The wind shifted as it gusted, giving advantage to the later starting Laser Radial of Tony Hastings & Laser standard rig of Rob Morton. Although the radial is a fraction slower, it was Rob?s better decisions and boat handling skills that provided his competitive advantage. The pair quickly caught and passed the boats ahead, and Rob went on to win the race.

The catamarans of Terry Ubrihien and Paul Leaudais enjoyed their own battle, after starting last. They chased down and passed the rest of the fleet to finish 2nd and 3rd respectively.

Officers of the Day Chris Malcolm and Rodger Ubrihien shortened the course for Race 2, which produced a much closer finish. The wind shifted to the South, which reduced the amount of tacking required, and provided some advantage to the catamarans.

“That second leg was just perfect for the Windy,” Paul Leaudais enthused about his Windrush catamaran. “I stood out on trap with the hull flying, and she just trucked!”

Morrie Lynch showed great stamina to maintain his lead and win the race. The gusty winds required great effort from all the sailors, who talked of sailing fitness and training after the races. Matt Sochacki sailed well to finish second. Jeff Hope?s Windrush powered through the fleet to claim third.

Neil Fisher & Terry Kirby held on to finish just 5 seconds ahead of the fast closing Paul Leaudais. Behind them the Lasers of Rob Morton & Tony Hastings dueled right to the end, finishing 3 seconds apart after a half hour of racing.

The Club will host Pointscore races next Saturday, and Try Sailing Day on Sunday 4th November. Try Sailing Day is an opportunity for any member of the public to be taken out for joyrides on a range of boats by club volunteers. Entry is free. To participate, bring lunch, water and clothes you are prepared to get wet in, to the clubhouse on Wallagoot Lake Road between 10am and 4pm.

Click here to see photos of the day’s racing:

handicap

Wizard’s magic start to season

The Wallagoot Lake Boat Club held its first Pointscore races of the season on Saturday, 20th October. Defending champions Rob & Sian Morton on MG14 “Wizard of Oz” began their season in the best possible way, winning both races. In the multihull division, Terry Ubrihien was the sole entrant in race 1, but broke a stay wire which prevented his entry in race 2. Tony Hastings represented the club at the ACT Multihull Championships, where he finished 3rd in the Paper Tiger division.

The races were held in ideal conditions; warm and sunny with moderate winds. Some stronger gusts made it challenging for the sailors, and resulted in a few capsizes and breakages. Officers of the Day were Morrie Lynch and Mike Stove.

Rob & Sian Morton’s MG14 is a fast, skiff style boat, with a spinnaker, bowsprit and crew hanging off trapeze wire. Rob commented, “Sian was very brave, putting the spinnaker up and going out on wire in a wind that was a little too much for her liking.”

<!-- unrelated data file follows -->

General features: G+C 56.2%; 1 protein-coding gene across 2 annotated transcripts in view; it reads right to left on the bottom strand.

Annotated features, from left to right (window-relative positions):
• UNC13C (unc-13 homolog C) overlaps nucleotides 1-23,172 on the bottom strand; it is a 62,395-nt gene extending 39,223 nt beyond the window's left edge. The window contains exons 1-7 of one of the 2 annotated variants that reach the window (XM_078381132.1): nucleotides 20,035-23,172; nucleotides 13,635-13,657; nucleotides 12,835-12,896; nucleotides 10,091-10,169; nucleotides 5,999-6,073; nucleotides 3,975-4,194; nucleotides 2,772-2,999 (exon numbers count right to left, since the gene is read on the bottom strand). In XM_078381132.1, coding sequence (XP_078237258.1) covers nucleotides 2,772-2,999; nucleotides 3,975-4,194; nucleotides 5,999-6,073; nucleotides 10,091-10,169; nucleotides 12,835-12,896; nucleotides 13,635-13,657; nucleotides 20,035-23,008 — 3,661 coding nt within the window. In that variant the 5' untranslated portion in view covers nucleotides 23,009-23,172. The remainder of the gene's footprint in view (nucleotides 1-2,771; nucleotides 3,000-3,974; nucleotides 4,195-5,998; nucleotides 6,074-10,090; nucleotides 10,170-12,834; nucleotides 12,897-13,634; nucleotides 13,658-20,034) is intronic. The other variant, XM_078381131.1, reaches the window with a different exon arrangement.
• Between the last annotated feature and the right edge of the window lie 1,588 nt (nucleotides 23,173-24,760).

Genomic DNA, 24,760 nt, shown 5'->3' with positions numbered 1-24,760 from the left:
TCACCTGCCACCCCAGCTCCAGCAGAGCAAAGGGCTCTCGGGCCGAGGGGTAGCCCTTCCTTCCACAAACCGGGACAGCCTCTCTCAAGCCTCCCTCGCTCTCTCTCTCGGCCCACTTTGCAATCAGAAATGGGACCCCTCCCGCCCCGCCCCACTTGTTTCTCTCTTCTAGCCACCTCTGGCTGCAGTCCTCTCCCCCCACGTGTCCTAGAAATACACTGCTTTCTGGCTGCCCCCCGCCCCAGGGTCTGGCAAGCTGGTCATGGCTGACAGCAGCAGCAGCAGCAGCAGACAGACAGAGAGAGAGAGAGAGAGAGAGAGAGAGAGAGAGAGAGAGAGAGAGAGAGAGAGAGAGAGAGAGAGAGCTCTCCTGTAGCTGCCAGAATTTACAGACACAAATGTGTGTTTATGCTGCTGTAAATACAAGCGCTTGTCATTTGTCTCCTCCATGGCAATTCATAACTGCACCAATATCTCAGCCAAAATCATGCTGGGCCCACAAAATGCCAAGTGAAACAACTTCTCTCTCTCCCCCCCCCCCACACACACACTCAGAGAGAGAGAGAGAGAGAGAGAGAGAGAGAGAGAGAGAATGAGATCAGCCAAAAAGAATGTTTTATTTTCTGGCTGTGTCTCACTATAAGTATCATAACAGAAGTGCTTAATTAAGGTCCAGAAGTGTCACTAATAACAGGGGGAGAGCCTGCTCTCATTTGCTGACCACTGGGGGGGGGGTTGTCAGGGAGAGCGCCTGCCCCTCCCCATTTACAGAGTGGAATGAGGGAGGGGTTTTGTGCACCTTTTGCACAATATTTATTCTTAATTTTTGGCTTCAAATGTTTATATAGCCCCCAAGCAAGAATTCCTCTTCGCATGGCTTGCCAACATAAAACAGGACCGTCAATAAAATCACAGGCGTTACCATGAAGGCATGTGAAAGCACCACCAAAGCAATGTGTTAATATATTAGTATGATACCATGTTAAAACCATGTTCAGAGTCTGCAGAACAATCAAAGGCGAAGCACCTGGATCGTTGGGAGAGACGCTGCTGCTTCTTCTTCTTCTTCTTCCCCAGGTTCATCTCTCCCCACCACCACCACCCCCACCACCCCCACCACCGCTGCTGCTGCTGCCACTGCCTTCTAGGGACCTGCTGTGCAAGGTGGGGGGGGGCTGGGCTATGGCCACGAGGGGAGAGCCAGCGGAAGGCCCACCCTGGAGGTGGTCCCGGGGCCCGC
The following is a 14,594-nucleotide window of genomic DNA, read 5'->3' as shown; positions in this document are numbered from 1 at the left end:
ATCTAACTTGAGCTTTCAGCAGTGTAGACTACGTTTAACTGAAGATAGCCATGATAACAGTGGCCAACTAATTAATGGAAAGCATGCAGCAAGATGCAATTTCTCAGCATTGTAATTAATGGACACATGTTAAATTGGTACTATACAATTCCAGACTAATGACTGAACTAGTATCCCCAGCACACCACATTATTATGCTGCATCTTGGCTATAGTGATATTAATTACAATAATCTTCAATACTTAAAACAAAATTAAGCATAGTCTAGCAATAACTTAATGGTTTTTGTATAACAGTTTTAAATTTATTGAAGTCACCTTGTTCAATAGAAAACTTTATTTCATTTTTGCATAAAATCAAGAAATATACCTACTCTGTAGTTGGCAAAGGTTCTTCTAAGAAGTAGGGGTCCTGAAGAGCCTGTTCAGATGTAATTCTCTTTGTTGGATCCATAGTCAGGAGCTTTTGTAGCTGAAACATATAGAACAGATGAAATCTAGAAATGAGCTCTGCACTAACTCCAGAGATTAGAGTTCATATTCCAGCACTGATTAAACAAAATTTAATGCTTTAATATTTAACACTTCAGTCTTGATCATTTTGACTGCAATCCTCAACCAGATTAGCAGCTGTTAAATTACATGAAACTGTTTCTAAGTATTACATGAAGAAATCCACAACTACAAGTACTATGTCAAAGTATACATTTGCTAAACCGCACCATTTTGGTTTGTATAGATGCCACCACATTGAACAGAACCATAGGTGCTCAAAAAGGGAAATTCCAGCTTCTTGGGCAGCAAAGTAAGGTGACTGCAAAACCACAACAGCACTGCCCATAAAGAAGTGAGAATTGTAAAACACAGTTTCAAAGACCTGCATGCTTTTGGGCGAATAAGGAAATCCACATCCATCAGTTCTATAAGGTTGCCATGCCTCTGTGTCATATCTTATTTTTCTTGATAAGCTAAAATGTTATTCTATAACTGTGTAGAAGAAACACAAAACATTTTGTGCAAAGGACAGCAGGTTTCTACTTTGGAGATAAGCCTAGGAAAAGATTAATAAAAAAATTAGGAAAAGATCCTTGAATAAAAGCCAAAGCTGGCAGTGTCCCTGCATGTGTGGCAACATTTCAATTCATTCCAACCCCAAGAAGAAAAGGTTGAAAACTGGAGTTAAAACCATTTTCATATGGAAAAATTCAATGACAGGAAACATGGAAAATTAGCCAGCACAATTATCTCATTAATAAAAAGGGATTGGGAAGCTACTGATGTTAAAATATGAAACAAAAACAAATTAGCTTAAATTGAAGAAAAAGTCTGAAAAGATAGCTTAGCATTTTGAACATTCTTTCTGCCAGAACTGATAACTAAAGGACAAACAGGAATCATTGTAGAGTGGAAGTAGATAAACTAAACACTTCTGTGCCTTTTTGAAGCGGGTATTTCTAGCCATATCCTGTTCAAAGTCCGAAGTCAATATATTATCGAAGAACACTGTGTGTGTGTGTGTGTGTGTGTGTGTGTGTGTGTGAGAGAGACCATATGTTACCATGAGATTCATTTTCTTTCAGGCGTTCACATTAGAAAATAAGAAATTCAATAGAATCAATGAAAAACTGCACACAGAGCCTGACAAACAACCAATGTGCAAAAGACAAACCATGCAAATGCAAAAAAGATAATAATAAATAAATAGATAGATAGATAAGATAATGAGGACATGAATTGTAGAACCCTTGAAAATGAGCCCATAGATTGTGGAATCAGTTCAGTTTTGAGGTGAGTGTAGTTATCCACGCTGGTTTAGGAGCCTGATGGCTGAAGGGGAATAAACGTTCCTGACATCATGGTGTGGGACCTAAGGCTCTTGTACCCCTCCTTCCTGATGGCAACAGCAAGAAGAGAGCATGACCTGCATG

Terry Kirby sailed consistently well to take second place in both races, on his Sabre “Frodo”.

Third place in race 1 was taken by Dave Taylor, using a club-owned Sabre. The club has Sabre, Pacer and Leader dinghies available, which means that people can participate in sailing without needing to buy a boat.

The pairing of experienced sailors Chris Malcolm and Mark Jarvis saw them take third place in race 2, on Tasar “Gin & Freckles”. Unfortunately a late start in race 1 and some gear failure in race 2 prevented them from achieving a better result.

The club will host Handicap start races next weekend. The following weekend will feature Pointscore races on Saturday, and Try Sailing Day on Sunday 4th November. Try Sailing Day is an opportunity for any member of the public to be taken out for joyrides on a range of boats by club volunteers. Entry is free. To participate, bring lunch, water and clothes you are prepared to get wet in, to the clubhouse on Wallagoot Lake Road.

Sailors get lucky at Wallagoot

Saturday 13th October proved to be lucky for the sailors at the Wallagoot Lake Boat Club. Throughout the course of the day, the weather provided something for everyone, from light to strong winds, east to westerly directions, warm sunshine and light rain. The club held 2 handicap start races in the fluky conditions, which meant that luck more than anything else determined the race winners.

In the handicap races, the slower boats get a headstart, so the faster boats must try and catch them before the race ends. Morrie Lynch on his Sabre, Warungarae, was first away. He started in a nice puff of wind, giving him a great lead that he maintained to win the race.

“It wasn’t easy,” Morrie explained afterwards, “the top of my centerboard came off, so I was trying to sail with one foot against it, holding it in place.”

Rob and Sian Morton on MG14, “the Wizard of Oz” won race 2. They started on a handicap of 32 minutes, yet easily caught and passed the fleet in front of them. They were helped by good breeze at their start, after the boats ahead drifted away in calmer winds. Sian joked, “we turned the wind on when we started, and turned it off again after we finished.”

After the race the sailors enjoyed telling each other of their race highlights. We heard how some boats raced at full speed in a great gust of wind, and passed boats nearby who sat becalmed on glassy waters. We heard how some boats battled into a westerly wind, then how the boats behind set spinnaker and raced downwind towards them when the wind swung east. Mostly, we heard how much everyone enjoyed their day’s racing.